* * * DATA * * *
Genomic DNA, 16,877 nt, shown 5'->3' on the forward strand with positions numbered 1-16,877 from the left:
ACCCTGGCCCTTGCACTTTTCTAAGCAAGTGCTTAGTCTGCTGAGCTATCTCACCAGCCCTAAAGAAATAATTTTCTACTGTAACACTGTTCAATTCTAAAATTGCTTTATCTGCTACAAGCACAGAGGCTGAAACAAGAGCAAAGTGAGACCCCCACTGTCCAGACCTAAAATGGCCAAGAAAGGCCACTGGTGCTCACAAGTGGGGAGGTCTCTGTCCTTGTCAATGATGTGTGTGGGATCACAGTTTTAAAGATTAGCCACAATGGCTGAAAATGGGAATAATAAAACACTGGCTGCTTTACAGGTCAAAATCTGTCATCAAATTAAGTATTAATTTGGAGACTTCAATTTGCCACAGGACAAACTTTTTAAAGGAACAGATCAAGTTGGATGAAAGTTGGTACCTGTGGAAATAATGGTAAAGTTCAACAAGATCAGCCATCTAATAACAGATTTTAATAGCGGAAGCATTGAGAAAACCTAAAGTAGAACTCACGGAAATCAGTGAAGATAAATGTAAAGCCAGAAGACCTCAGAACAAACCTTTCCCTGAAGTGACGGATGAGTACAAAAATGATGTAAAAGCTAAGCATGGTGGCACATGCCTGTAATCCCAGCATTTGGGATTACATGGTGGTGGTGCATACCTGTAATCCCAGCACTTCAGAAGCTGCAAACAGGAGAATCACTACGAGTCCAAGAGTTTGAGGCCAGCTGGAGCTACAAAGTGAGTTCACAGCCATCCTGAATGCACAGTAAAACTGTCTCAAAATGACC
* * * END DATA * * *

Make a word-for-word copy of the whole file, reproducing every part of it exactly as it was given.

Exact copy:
Genomic DNA, 16,877 nt, shown 5'->3' on the forward strand with positions numbered 1-16,877 from the left:
ACCCTGGCCCTTGCACTTTTCTAAGCAAGTGCTTAGTCTGCTGAGCTATCTCACCAGCCCTAAAGAAATAATTTTCTACTGTAACACTGTTCAATTCTAAAATTGCTTTATCTGCTACAAGCACAGAGGCTGAAACAAGAGCAAAGTGAGACCCCCACTGTCCAGACCTAAAATGGCCAAGAAAGGCCACTGGTGCTCACAAGTGGGGAGGTCTCTGTCCTTGTCAATGATGTGTGTGGGATCACAGTTTTAAAGATTAGCCACAATGGCTGAAAATGGGAATAATAAAACACTGGCTGCTTTACAGGTCAAAATCTGTCATCAAATTAAGTATTAATTTGGAGACTTCAATTTGCCACAGGACAAACTTTTTAAAGGAACAGATCAAGTTGGATGAAAGTTGGTACCTGTGGAAATAATGGTAAAGTTCAACAAGATCAGCCATCTAATAACAGATTTTAATAGCGGAAGCATTGAGAAAACCTAAAGTAGAACTCACGGAAATCAGTGAAGATAAATGTAAAGCCAGAAGACCTCAGAACAAACCTTTCCCTGAAGTGACGGATGAGTACAAAAATGATGTAAAAGCTAAGCATGGTGGCACATGCCTGTAATCCCAGCATTTGGGATTACATGGTGGTGGTGCATACCTGTAATCCCAGCACTTCAGAAGCTGCAAACAGGAGAATCACTACGAGTCCAAGAGTTTGAGGCCAGCTGGAGCTACAAAGTGAGTTCACAGCCATCCTGAATGCACAGTAAAACTGTCTCAAAATGACC